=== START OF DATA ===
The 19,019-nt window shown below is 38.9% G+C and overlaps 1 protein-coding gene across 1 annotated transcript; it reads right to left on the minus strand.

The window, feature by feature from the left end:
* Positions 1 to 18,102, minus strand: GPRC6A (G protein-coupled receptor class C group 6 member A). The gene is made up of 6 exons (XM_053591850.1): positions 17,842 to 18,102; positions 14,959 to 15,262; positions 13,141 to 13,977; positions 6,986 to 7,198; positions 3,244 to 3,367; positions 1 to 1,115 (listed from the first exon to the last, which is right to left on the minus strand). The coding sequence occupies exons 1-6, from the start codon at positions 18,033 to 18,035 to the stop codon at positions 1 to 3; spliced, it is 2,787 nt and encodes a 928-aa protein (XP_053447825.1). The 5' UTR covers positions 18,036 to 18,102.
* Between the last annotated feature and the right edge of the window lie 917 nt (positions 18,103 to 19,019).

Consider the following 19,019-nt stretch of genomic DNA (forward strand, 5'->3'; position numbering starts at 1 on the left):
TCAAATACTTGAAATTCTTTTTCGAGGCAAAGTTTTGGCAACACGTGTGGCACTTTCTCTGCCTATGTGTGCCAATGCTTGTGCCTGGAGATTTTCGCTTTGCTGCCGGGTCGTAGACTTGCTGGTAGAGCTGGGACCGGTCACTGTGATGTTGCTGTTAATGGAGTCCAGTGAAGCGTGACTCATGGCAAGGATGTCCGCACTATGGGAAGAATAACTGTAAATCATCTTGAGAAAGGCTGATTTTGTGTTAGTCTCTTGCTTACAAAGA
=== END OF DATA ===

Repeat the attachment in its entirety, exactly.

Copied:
The 19,019-nt window shown below is 38.9% G+C and overlaps 1 protein-coding gene across 1 annotated transcript; it reads right to left on the minus strand.

The window, feature by feature from the left end:
* Positions 1 to 18,102, minus strand: GPRC6A (G protein-coupled receptor class C group 6 member A). The gene is made up of 6 exons (XM_053591850.1): positions 17,842 to 18,102; positions 14,959 to 15,262; positions 13,141 to 13,977; positions 6,986 to 7,198; positions 3,244 to 3,367; positions 1 to 1,115 (listed from the first exon to the last, which is right to left on the minus strand). The coding sequence occupies exons 1-6, from the start codon at positions 18,033 to 18,035 to the stop codon at positions 1 to 3; spliced, it is 2,787 nt and encodes a 928-aa protein (XP_053447825.1). The 5' UTR covers positions 18,036 to 18,102.
* Between the last annotated feature and the right edge of the window lie 917 nt (positions 18,103 to 19,019).

Consider the following 19,019-nt stretch of genomic DNA (forward strand, 5'->3'; position numbering starts at 1 on the left):
TCAAATACTTGAAATTCTTTTTCGAGGCAAAGTTTTGGCAACACGTGTGGCACTTTCTCTGCCTATGTGTGCCAATGCTTGTGCCTGGAGATTTTCGCTTTGCTGCCGGGTCGTAGACTTGCTGGTAGAGCTGGGACCGGTCACTGTGATGTTGCTGTTAATGGAGTCCAGTGAAGCGTGACTCATGGCAAGGATGTCCGCACTATGGGAAGAATAACTGTAAATCATCTTGAGAAAGGCTGATTTTGTGTTAGTCTCTTGCTTACAAAGA